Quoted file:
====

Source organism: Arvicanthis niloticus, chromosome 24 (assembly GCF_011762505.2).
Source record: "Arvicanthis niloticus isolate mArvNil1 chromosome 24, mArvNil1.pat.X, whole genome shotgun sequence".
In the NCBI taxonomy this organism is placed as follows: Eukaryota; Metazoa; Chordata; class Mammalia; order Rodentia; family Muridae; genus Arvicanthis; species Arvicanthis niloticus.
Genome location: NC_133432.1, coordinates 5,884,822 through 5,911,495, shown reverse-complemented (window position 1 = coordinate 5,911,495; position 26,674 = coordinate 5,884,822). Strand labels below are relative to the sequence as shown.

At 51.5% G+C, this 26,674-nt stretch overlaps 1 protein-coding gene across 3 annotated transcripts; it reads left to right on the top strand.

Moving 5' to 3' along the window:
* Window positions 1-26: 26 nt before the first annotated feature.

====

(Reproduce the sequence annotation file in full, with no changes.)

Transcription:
Source organism: Arvicanthis niloticus, chromosome 24 (assembly GCF_011762505.2).
Source record: "Arvicanthis niloticus isolate mArvNil1 chromosome 24, mArvNil1.pat.X, whole genome shotgun sequence".
In the NCBI taxonomy this organism is placed as follows: Eukaryota; Metazoa; Chordata; class Mammalia; order Rodentia; family Muridae; genus Arvicanthis; species Arvicanthis niloticus.
Genome location: NC_133432.1, coordinates 5,884,822 through 5,911,495, shown reverse-complemented (window position 1 = coordinate 5,911,495; position 26,674 = coordinate 5,884,822). Strand labels below are relative to the sequence as shown.

At 51.5% G+C, this 26,674-nt stretch overlaps 1 protein-coding gene across 3 annotated transcripts; it reads left to right on the top strand.

Moving 5' to 3' along the window:
* Window positions 1-26: 26 nt before the first annotated feature.